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Take a Closer Look at the One-of-None 1970 Plymouth "Paint Chip" 'Cuda

Looking to spice things up in the muscle car segment, Chrysler introduced the E-body platform in 1969. It was used for the third-generation Plymouth Barracuda and the first-gen Dodge Challenger. At the same time, Chrysler also launched the High Impact color palette.
1970 Plymouth "Paint Chip" 'Cuda 8 photos
Photo: Matt Gause/YouTube
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Initially comprising four hues, the High Impact options list expanded to include five additional colors for the 1970 model year. The Barracuda was available in no fewer than 25 hues that year, and Plymouth marketed the diverse color palette with a brochure that included a 1970 HEMI 'Cuda sporting 25 colorful stripes on the passenger side.

In addition to the rainbow-like paint scheme, the 'Cuda also featured a wheelie bar, a roll cage, side-exiting exhaust pipes, and drag racing slicks in the rear. An altered image next to a Rapid Transit System ad, the said 'Cuda was never built by Chrysler. But the photo left a strong impression on 12-year-old Tim Wellborn, who saw it while visiting a Dodge dealership. Some four decades later, Tim opened the Wellborn Muscle Car Museum and turned the ad into reality.

Known as the "Paint Chip" 'Cuda, this one-of-none Mopar is half regular production Barracuda and half tribute to Plymouth's 1970-model-year color palette. And Tim didn't just have the passenger side finished in 25 different paint samples. He also added the drag-spec wheels, the side-existing exhaust pipes, and the wheelie bar he saw in the ad. And while the driver's side sports a "383" decal, the paint chip side displays a "HEMI" stripe.

The "Paint Chip" 'Cuda is a sight to behold and one of the most famous examples wearing the iconic badge. And while it usually sits in the Wellborn Muscle Car Museum, the colorful Mopar makes occasional trips to wow crowds at local car shows. Recently spotted at the 2023 Music City Mopar Show in Nashville, Tennessee, the "Paint Chip" 'Cuda is as spectacular as the day The Bomb Factory shop in New Orleans completed it.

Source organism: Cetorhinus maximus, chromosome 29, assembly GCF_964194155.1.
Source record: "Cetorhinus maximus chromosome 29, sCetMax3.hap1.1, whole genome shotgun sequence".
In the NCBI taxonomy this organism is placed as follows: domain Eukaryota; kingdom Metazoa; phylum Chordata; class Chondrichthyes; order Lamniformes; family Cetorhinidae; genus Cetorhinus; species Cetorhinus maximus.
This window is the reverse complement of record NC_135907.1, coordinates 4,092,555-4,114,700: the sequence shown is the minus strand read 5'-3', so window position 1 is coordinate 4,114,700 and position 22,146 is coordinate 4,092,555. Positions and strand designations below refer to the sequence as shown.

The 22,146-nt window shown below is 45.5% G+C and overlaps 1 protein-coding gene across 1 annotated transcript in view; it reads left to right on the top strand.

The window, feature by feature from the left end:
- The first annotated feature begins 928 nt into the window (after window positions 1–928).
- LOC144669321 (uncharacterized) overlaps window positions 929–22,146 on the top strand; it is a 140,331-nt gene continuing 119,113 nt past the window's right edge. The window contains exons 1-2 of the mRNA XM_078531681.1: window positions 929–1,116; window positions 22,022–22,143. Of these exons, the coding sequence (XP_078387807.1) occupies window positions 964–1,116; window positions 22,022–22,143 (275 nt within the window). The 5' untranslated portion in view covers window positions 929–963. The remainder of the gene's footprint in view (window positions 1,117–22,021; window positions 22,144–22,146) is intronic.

How many High Impact colors does it include? Well, only five of the ten hues found their way on the "Paint Chip" 'Cuda, three of which were brand-new for 1970. FY1 Lemon Twist and EV2 Tor Red adorn the rear fender, while an EK2 Vitamin C stripe marks the passenger door. FJ5 Limelight is next to it, while FC7 In-Violet can be seen on the hood and front fender.

Where are the other five High Impact colors? Well, EF6 Rallye Green was a 1969 spring color, while EL5 Bahama Yellow was a special-order hue in 1970. FM3 Moulin Rouge was also a spring paint, while GY3 Curious Yellow wasn't available until 1971. FJ6 Sassy Grass, on the other hand, was missing from the ad car despite being new for 1970 and a regular on the options list.

But it's not just the High Impact colors that give the "Paint Chip" 'Cuda its spectacular and somewhat psychedelic look. Plymouth offered many other flashy hues that year, including Citron Gold (FY6), Scorch Red (ER6), Frosted Teal (FP6), Burnt Orange (FK3), Jamaica Blue (EB7), and Blue Fire (EB5). The Ivy Green (EF8) adorning the other half of this 'Cuda is also pretty cool.

But that's enough talk for today. Check out "the most famous muscle car that never existed," as Tim calls it, in the video below.

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About the author: Ciprian Florea
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Ask Ciprian about cars and he'll reveal an obsession with classics and an annoyance with modern design cues. Read his articles and you'll understand why his ideal SUV is the 1969 Chevrolet K5 Blazer.
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